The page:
Shortlisted for the Best of the Orange Best 2010 by the Orange Prize Youth Panel. Winner of the Orange Prize for Fiction 2006. This review is provided by bookgroup.info.Fans of WHITE TEETH may be a bit disappointed with Zadie Smith’s latest novel. ON BEAUTY is not such a rollicking good read as her first book but what it lacks in pace it makes up for in characterisation and depth. The novel lays out its credentials from the first sentence: ‘One may as well begin with Jerome’s emails to his father.’ and goes on to draw much of its narrative from the plot of E M Forster’s HOWARD’S END. Smith’s story revolves, as does Forster’s, around two families who, although from a similar strata of society, have opposing political and moral viewpoints. Set mainly at Wellington, a fictitious Ivy League university, ON BEAUTY explores the rivalry between two art-historians: Howard Belsey – English, inclusive, liberal– and the ultra conservative, Christian, Monty Kipps. Despite being African American, Kipps refers to ‘the coloured man’ and wages a campaign on the campus against affirmative action. Inevitably, the two families get involved and the ensuing tensions provide great potential for high drama as well as comic situations. Some episodes are very funny indeed. Zadie Smith is very good at human relationships, family dynamics specifically, and some of her scenes are painfully convincing. By referring to Howard’s End, the author creates parallels and counterpoints between Edwardian England and the US east coast of the early twenty first century. Although, whereas Forster’s novel ends with the symbolic death of Leonard Blast under a pile of books, Howard’s ‘end’ in ON BEAUTY is not only a hugely optimistic redemption of his character but an affirmation of the value of love and beauty.This homage to Forster does beg comparison with someone who was a master of economy in his writing. In just a few spare subtle sentences he could illustrate the British class system in all its iniquity and complexity and it makes Smith seem a bit clunky and heavy-handed by contrast. That said, ON BEAUTY is a very accomplished novel, a good read and provides plenty to consider about love, fidelity, identity and the nature of beauty.The Lovereading view...Winner of the Orange Prize for Fiction 2006. Set on both sides of the Atlantic, award-winning Zadie Smith's third novel, On Beauty, is a brilliant analysis of family life, the institution of marriage, intersections of the personal and political, and an honest look at people's deceptions. It is also, as you might expect, very funny indeed.
The new novel from the bestselling, highly acclaimed and always controversial author of Atomised.
This review is provided by bookgroup.info.The cover of this book is a triumph of marketing over good sense. The title is, I guess, a parody and, along with the doughnuts (sorry, donuts), it makes the book look like yet another diet manual. All very smart, but it doesnâ€™t do justice to what is a hugely enjoyable and amusing story about a man who has the misfortune to be very rich and living in one of the most affluent and beautiful places in the world. Richard Novak has amassed a fortune by trading on the stock market and lives in a house on millionaireâ€™s row in LA. But somewhere along the way he has shut down emotionally and withdrawn from the world, his only contact being through the internet and with the various people who service his house needs. It takes a physical crisis and a visit to A & E to start his journey back to being a fully-feeling human being. Richard the recluse suddenly finds himself a local super-hero who saves a horse (hoisted out of a hole by a movie star with a helicopter), a woman kidnapped by a psycho and a man drowning at sea, amongst others. His ex-wife keeps turning on the television to see him at the centre of yet another drama. It is very funny and there are some telling off-camera moments, like the childâ€™s birthday celebration in a restaurant where the child, given a knife to cut the cake, repeatedly stabs it while his parents look on, bewildered.Through his random acts of generosity, Richard becomes involved with some great characters and goes some way towards redeeming his self-centred loveless years. He also, poignantly, begins to repair the pain he caused by abandoning his son, Ben.So, ignore the cover and the really rather embarrassing endorsement by Mark Haddon (â€œWeird and warm and wise and really rather wonderfulâ€), and read it. It wonâ€™t change your life but itâ€™ll certainly give you some pleasurable hours as well as an insight into California life as the apotheosis of consumer culture.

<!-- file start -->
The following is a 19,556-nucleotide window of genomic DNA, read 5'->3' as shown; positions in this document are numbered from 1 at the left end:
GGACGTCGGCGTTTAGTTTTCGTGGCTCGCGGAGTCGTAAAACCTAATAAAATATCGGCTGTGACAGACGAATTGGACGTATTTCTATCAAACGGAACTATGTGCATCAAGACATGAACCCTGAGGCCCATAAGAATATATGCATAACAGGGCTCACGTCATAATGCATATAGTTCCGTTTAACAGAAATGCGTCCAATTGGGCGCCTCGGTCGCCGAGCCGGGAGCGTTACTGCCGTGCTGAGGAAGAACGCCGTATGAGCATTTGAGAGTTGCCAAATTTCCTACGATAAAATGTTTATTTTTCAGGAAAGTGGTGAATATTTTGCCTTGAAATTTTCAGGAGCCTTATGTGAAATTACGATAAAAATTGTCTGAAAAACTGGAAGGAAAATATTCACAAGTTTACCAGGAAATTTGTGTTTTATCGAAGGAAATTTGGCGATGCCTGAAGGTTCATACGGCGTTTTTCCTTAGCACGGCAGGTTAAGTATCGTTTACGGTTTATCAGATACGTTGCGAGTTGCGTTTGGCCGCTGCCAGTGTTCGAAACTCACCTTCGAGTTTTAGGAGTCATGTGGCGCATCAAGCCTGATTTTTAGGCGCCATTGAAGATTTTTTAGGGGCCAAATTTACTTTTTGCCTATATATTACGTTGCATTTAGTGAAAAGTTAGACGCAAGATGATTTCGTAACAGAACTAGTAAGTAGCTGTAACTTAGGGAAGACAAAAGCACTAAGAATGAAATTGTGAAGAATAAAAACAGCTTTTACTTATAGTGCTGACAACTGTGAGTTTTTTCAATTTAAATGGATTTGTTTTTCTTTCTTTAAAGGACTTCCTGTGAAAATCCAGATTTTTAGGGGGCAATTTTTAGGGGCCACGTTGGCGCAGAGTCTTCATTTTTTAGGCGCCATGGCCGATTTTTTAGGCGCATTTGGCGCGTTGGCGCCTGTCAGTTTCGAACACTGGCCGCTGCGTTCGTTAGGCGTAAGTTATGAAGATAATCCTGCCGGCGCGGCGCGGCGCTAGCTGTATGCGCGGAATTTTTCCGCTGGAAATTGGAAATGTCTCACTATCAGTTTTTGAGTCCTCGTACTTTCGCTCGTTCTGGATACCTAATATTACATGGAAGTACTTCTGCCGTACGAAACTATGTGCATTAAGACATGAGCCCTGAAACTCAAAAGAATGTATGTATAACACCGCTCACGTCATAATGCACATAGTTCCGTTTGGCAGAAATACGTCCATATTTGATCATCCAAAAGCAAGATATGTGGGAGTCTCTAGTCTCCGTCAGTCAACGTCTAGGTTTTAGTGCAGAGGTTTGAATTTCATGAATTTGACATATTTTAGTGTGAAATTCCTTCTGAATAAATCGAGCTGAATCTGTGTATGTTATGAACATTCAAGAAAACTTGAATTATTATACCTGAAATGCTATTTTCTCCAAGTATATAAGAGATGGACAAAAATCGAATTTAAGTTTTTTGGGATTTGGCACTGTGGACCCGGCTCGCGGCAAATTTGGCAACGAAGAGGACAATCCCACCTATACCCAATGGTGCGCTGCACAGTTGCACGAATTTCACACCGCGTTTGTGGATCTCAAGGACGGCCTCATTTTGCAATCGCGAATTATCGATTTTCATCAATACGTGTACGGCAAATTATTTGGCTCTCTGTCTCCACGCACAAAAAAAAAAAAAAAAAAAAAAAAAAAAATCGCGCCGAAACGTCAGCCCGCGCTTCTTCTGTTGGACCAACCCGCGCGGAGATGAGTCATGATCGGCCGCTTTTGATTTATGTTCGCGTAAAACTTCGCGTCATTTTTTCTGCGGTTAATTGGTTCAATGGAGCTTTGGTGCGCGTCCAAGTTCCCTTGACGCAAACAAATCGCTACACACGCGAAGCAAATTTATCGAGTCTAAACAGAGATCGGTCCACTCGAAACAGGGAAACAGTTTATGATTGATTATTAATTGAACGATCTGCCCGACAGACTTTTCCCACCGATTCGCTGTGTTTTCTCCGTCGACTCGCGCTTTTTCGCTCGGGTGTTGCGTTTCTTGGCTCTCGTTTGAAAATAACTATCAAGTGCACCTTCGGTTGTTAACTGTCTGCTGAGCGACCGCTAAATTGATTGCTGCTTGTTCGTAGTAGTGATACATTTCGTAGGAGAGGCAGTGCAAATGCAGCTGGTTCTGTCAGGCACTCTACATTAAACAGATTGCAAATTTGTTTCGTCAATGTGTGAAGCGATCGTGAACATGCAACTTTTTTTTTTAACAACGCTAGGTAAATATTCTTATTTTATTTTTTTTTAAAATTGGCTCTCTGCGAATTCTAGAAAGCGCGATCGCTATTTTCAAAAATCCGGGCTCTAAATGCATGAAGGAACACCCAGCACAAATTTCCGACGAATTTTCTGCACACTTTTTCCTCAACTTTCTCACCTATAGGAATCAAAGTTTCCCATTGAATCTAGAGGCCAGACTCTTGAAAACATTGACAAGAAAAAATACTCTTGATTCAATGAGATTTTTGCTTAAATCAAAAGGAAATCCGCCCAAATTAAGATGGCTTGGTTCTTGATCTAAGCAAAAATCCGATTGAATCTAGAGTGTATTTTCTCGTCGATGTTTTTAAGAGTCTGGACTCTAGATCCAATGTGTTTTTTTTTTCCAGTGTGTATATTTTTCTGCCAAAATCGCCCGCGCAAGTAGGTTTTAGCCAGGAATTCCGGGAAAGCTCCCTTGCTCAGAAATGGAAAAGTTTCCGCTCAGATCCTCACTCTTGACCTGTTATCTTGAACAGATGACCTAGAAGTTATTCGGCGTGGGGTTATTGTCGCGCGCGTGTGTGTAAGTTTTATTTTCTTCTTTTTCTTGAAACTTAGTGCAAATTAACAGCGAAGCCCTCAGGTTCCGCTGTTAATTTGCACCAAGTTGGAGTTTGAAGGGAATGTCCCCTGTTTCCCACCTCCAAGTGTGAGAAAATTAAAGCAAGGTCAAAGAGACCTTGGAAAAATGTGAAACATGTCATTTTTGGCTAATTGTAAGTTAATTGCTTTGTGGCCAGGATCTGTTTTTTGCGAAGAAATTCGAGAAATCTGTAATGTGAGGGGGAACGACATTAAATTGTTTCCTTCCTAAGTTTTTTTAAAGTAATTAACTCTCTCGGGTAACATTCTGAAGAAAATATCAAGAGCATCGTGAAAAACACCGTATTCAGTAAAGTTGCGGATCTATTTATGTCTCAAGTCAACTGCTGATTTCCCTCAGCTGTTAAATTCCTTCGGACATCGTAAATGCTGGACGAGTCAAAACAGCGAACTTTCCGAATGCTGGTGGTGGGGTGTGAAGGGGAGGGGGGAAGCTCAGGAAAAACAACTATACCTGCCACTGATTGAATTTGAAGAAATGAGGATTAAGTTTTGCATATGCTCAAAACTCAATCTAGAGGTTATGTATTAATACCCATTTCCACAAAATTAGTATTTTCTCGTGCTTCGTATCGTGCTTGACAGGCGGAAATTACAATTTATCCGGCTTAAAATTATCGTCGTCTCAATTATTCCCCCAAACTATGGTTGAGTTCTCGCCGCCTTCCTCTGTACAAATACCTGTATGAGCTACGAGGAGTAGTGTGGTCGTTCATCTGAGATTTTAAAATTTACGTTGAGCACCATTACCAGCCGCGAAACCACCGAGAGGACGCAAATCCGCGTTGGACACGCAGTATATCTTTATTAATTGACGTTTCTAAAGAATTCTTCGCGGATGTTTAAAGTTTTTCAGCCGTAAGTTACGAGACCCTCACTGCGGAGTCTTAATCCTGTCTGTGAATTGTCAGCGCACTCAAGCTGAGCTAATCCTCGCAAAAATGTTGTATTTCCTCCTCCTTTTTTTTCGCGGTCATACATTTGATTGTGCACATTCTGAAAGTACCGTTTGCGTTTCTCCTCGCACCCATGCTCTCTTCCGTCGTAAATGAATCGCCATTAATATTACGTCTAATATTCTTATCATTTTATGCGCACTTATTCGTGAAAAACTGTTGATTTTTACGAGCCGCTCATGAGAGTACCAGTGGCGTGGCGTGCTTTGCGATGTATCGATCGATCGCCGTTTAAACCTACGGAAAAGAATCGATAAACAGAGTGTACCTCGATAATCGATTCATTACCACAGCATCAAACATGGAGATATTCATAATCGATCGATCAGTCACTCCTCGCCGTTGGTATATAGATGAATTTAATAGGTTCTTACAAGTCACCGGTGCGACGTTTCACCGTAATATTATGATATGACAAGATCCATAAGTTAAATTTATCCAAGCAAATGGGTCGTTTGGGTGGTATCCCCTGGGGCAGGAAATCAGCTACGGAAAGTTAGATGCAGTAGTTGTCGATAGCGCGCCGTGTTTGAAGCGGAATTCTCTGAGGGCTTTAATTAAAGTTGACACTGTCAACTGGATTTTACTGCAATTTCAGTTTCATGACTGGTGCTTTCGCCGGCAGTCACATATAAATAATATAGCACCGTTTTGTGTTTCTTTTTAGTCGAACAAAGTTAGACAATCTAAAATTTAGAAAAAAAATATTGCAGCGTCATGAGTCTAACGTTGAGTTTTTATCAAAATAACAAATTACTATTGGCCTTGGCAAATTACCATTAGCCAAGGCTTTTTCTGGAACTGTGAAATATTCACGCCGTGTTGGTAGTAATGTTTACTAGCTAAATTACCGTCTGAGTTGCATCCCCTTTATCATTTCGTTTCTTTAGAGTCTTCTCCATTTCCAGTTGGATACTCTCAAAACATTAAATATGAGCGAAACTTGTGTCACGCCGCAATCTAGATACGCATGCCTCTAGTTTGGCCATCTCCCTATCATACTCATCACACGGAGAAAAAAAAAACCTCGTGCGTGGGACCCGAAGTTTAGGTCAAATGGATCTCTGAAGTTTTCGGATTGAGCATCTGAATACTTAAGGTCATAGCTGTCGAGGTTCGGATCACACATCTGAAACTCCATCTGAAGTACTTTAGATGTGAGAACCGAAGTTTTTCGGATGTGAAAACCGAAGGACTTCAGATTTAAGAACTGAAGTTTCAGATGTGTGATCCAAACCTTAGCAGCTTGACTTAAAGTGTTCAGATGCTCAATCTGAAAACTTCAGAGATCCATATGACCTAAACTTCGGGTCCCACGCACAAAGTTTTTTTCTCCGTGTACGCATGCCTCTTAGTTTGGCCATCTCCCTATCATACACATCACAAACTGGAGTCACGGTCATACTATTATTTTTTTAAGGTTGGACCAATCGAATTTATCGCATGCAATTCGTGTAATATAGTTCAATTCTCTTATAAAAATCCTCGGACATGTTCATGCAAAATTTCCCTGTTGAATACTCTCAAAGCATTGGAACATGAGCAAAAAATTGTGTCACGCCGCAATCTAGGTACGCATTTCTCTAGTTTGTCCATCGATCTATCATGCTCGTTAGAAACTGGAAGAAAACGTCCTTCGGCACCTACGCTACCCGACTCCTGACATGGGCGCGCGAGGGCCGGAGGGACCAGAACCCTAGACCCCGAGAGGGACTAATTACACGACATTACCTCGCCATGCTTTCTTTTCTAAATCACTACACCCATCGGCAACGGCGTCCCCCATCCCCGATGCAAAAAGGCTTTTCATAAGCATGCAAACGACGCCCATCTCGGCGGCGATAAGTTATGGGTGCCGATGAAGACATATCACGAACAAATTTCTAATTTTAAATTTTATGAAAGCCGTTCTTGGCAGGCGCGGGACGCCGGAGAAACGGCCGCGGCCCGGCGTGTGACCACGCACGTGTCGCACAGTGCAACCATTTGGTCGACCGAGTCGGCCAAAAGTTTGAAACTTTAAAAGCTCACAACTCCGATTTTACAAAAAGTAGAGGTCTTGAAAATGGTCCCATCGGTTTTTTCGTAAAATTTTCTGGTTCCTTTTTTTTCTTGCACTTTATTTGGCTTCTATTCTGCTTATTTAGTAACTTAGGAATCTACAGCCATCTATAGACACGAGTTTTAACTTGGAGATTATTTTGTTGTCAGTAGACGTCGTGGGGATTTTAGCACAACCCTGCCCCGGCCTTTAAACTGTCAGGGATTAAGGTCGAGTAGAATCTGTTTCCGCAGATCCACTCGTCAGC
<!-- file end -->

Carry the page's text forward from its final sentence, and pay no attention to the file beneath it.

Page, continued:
Winner of the Orange Prize for Fiction 2005. Narrated by a mother, Eve, in letters to her estranged husband, this is a truly horrific story of a 15-year old boy’s killing spree but more than that it's the tale of how he got there rather than of the crime itself. It harks back to Eve’s relationship with her husband and the upbringing of the child. The big question is how much she is, or not, to blame for the tragedy that unfolds. Stark and unbelievably painful, it touches on truths not often spoken of. A great book.
Winner of the Orange Prize for Fiction 2005. Narrated by a mother, Eve, in letters to her estranged husband, this is a truly horrific story of a 15-year old boy’s killing spree but it is more the tale of how he got there than of the crime itself. It harks back to Eve’s relationship with her husband and the upbringing of the child. The big question is how much she is, or not, to blame for the tragedy that unfolds. Stark and unbelievably painful, it touches on truths not often spoken of. A great book. Similar this month: None but try Clare Sambrook.Comparison: Douglas Coupland, Alex Garland, Jodi Picoult.
Winner of the Orange Prize for Fiction in 2005Lionel Shriver tells a compelling, absorbing, and resonant story while framing these horrifying tableaux of teenage carnage as metaphors for the larger tragedy - the tragedy of a country where everything works, nobody starves, and anything can be bought but a sense of purpose. This title is also available as an Audiobook, in either CD or cassette format.
Did you know that the first recorded reading groups were among women working in factories in the nineteenth century? And now, according to research undertaken a few years ago, there are tens of thousands of groups meeting regularly in the UK reading everything from literary classics to technical manuals!
Of course, if you are in a book group, choosing what to read next can be a serious matter as not every book has subject matter that can really be dicussed. So to help you Lovereading has decided to lend a hand by, each month, selecting a number of books we feel are perfect and will give your group a rewarding discussion as well as a rewarding read.